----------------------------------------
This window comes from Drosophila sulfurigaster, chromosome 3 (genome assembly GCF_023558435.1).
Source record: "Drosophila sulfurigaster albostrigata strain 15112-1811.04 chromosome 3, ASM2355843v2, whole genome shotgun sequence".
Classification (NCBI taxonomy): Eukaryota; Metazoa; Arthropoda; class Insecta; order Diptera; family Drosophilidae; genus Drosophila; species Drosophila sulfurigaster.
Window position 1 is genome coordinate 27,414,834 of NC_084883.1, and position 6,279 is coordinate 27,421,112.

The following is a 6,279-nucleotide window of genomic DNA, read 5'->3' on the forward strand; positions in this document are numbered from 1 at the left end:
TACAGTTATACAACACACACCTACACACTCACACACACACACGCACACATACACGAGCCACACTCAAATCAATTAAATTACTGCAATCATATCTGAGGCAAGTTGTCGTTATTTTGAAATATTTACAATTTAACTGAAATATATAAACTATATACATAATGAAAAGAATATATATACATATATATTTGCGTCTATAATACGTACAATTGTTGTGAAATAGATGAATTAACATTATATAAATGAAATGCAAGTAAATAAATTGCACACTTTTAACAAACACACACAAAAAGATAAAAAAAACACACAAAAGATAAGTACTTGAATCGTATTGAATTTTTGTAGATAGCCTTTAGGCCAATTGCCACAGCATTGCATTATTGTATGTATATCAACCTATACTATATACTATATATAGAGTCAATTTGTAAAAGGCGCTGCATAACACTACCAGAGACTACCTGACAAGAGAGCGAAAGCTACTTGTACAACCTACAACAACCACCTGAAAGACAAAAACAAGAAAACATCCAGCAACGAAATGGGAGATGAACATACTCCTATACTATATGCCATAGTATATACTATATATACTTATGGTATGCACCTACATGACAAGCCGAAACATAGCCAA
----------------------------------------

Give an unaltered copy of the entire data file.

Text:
This window comes from Drosophila sulfurigaster, chromosome 3 (genome assembly GCF_023558435.1).
Source record: "Drosophila sulfurigaster albostrigata strain 15112-1811.04 chromosome 3, ASM2355843v2, whole genome shotgun sequence".
Classification (NCBI taxonomy): Eukaryota; Metazoa; Arthropoda; class Insecta; order Diptera; family Drosophilidae; genus Drosophila; species Drosophila sulfurigaster.
Window position 1 is genome coordinate 27,414,834 of NC_084883.1, and position 6,279 is coordinate 27,421,112.

The following is a 6,279-nucleotide window of genomic DNA, read 5'->3' on the forward strand; positions in this document are numbered from 1 at the left end:
TACAGTTATACAACACACACCTACACACTCACACACACACACGCACACATACACGAGCCACACTCAAATCAATTAAATTACTGCAATCATATCTGAGGCAAGTTGTCGTTATTTTGAAATATTTACAATTTAACTGAAATATATAAACTATATACATAATGAAAAGAATATATATACATATATATTTGCGTCTATAATACGTACAATTGTTGTGAAATAGATGAATTAACATTATATAAATGAAATGCAAGTAAATAAATTGCACACTTTTAACAAACACACACAAAAAGATAAAAAAAACACACAAAAGATAAGTACTTGAATCGTATTGAATTTTTGTAGATAGCCTTTAGGCCAATTGCCACAGCATTGCATTATTGTATGTATATCAACCTATACTATATACTATATATAGAGTCAATTTGTAAAAGGCGCTGCATAACACTACCAGAGACTACCTGACAAGAGAGCGAAAGCTACTTGTACAACCTACAACAACCACCTGAAAGACAAAAACAAGAAAACATCCAGCAACGAAATGGGAGATGAACATACTCCTATACTATATGCCATAGTATATACTATATATACTTATGGTATGCACCTACATGACAAGCCGAAACATAGCCAA